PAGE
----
When my sister told me she’d learned that a man’s testosterone levels typically lower when his wife is pregnant, or has just had a baby, we chuckled a little and spent some time speculating why that might be. Since testosterone is often associated with aggression, we thought it might be an inbuilt infant-protection mechanism. Nature’s way of getting a man to slow down and direct a more tender and gentle attitude towards wife and new baby.
As I discovered, this is actually fairly close to the truth. USA Today reports that recent studies have demonstrated that testosterone levels in a man fall off quite dramatically a few weeks before his baby is born, while prolactin levels rise by a similar percent, until things adjust back to normal when the baby is about 6 weeks old.1 The article goes on to discuss changes to male brain chemistry that may account for these hormonal changes. Nobody is quite sure in which direction this process works or precisely what triggers them, but it is possible that the baby in the womb may play a part in these changes, through it’s own hormonal influence on the mother, who then has some hormonal influence on the father.
Being married to a man who is definitely not the nurturing type in general, and having three young sons who show signs of having more than enough testosterone, in hindsight I can see how this research makes sense. My husband was a different man during those few weeks before, and the few weeks after birth–thoughtful, concerned for my health and the baby, tender and gentle, emotionally invested. All these things are not typical to his personality at all, and it was somewhat disconcerting to see such a huge change in him. I’m sure he found it more than a little perturbing as well. The research says nothing about hormonal changes in young males, but I have seen parallels in my little boys’ behavior as well. Normally, they’ll turn any found object into a weapon. When we’re baking, they speak about it in aggressive terms (“Look, the milk and oil are separated! They’re fighting! The oil is winning!” or “I love beating bread dough!”). However, put a newborn sibling or cousin in their arms, and they melt into puddles of gentle adoration, and start proclaiming their desire to grow up and be daddies who change diapers and make their babies laugh.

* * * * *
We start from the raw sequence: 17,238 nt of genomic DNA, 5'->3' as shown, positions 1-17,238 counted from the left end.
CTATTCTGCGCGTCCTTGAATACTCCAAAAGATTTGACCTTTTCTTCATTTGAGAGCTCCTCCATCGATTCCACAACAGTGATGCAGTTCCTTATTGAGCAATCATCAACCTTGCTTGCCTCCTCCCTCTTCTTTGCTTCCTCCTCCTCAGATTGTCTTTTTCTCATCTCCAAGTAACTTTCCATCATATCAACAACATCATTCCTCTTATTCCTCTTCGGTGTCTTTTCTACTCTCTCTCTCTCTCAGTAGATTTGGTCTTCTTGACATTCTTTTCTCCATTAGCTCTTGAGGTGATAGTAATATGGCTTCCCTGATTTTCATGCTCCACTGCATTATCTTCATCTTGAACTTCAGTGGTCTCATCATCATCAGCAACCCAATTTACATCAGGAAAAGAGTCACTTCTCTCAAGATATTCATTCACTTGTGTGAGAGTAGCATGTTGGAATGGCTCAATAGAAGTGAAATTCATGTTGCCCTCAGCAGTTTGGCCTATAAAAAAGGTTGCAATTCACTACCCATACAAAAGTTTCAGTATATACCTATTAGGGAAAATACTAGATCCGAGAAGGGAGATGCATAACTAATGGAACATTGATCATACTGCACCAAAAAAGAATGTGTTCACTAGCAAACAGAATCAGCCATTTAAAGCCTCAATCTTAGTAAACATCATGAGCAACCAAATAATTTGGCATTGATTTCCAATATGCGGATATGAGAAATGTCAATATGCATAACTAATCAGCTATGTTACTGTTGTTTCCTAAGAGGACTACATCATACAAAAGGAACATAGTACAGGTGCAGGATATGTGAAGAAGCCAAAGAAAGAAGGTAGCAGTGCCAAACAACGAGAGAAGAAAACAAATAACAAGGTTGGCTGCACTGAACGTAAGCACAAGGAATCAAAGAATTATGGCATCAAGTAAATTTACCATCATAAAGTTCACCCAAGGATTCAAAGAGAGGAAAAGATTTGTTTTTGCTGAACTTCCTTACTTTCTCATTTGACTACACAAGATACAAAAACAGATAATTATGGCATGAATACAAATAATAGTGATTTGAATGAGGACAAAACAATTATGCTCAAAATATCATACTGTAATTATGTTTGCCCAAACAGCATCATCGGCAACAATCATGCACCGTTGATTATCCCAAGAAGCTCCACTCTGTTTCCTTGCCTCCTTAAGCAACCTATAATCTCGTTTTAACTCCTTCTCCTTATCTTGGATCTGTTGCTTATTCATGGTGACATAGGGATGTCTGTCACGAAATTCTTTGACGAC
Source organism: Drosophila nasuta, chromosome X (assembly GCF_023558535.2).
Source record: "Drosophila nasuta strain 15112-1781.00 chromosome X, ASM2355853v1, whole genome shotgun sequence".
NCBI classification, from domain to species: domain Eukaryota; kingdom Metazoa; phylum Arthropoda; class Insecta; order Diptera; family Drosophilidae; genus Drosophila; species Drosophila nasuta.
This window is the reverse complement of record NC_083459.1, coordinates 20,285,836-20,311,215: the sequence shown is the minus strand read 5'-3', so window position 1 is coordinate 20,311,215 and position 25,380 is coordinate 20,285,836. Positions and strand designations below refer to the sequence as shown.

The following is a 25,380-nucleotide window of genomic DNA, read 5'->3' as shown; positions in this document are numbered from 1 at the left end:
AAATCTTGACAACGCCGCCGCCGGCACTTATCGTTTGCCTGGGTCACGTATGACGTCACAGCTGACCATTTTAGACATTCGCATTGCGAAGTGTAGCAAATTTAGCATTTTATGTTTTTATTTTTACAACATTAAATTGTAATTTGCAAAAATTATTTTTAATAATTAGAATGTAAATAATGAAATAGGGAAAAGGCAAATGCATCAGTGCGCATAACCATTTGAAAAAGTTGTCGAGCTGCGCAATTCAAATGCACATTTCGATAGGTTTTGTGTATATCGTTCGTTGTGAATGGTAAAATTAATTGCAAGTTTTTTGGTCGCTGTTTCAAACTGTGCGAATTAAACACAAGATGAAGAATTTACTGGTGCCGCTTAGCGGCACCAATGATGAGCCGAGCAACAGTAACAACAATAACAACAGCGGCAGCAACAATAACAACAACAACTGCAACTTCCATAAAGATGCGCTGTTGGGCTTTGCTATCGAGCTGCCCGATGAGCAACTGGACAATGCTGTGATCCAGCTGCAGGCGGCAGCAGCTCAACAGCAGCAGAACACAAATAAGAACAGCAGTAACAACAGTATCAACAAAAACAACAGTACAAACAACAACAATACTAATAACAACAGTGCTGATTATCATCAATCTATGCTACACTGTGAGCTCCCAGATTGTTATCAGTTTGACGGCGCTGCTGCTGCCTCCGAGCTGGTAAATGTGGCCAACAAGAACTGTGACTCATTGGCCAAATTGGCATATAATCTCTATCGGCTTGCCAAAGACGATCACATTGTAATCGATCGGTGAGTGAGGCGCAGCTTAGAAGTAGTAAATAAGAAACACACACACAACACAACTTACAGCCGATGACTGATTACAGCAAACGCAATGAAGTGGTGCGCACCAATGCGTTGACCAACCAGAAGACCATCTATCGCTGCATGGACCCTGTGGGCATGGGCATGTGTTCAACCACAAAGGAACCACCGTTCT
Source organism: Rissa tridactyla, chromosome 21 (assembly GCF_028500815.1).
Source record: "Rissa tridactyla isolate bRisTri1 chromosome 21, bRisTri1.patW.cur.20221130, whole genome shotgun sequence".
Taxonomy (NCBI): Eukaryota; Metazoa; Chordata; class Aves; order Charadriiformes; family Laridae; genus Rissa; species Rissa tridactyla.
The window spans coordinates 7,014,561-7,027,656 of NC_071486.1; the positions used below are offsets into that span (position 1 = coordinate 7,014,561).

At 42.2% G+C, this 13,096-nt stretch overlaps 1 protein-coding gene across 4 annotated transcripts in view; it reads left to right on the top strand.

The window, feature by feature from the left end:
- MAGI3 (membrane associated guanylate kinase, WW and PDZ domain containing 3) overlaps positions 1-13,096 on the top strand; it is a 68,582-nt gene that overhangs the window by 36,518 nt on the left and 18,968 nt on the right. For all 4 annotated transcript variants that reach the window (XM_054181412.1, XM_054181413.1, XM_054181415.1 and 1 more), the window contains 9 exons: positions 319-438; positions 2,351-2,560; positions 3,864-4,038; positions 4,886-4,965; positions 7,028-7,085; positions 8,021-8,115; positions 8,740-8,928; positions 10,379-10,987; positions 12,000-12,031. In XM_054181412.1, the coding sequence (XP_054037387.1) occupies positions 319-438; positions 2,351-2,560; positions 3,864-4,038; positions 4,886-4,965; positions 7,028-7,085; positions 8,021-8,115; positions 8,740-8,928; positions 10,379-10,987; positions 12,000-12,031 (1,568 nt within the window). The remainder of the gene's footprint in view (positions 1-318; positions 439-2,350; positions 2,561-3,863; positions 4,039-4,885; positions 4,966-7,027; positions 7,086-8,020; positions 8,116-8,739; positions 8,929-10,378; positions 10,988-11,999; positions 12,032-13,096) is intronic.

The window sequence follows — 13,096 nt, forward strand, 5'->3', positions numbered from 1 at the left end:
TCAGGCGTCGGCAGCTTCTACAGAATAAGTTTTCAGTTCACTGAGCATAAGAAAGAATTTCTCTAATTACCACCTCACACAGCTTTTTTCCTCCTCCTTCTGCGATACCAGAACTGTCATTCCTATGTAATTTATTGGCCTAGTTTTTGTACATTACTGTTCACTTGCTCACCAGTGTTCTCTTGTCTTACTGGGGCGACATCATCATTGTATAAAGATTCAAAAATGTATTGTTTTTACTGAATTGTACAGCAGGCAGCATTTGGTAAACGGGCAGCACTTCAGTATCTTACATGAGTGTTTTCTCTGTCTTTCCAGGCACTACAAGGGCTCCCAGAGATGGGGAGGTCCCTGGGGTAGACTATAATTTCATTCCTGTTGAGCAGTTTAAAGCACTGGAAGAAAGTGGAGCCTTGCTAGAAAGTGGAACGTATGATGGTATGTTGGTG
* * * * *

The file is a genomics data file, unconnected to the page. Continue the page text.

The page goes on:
We can easily see the upside of these changes. Who doesn’t admire a man who waits hand and foot on his pregnant wife and is deeply committed to her health and comfort? Who isn’t moved when a man who is the toughest of the tough finds that even he is vulnerable to overwhelming emotions and tears as his wife labors and delivers their baby? Who doesn’t want to see a father doting on his baby sweetly? But some responses to this news reveal that people do worry about a man becoming “feminized” if he nurtures his infant. This is not the case. As was mentioned previously, hormonal levels return to normal at about 6 weeks after the baby’s birth. Furthermore, since this hormonal response is built into a man’s system, it is not “unmasculine” to participate in the nurturing of his child. Regardless of how one feels about gender roles, it is clearly in the best interests of the family–and possibly society3–when a baby has two parents who are deeply invested in meeting his or her needs, most particularly in those early weeks when sleep deprivation and stress are at their highest.
These hormonal changes in men are just beginning to be understood, but their effect makes perfect sense in the context of the health, happiness, and preservation of the human species.
1Dad’s hormones change too, during pregnancy, Liz Szabo, USA Today
2New dad: Tips to help manage stress, staff, Mayo Clinic
3The Nurturing Father, James Kimmel Ph.D., The Natural Child Project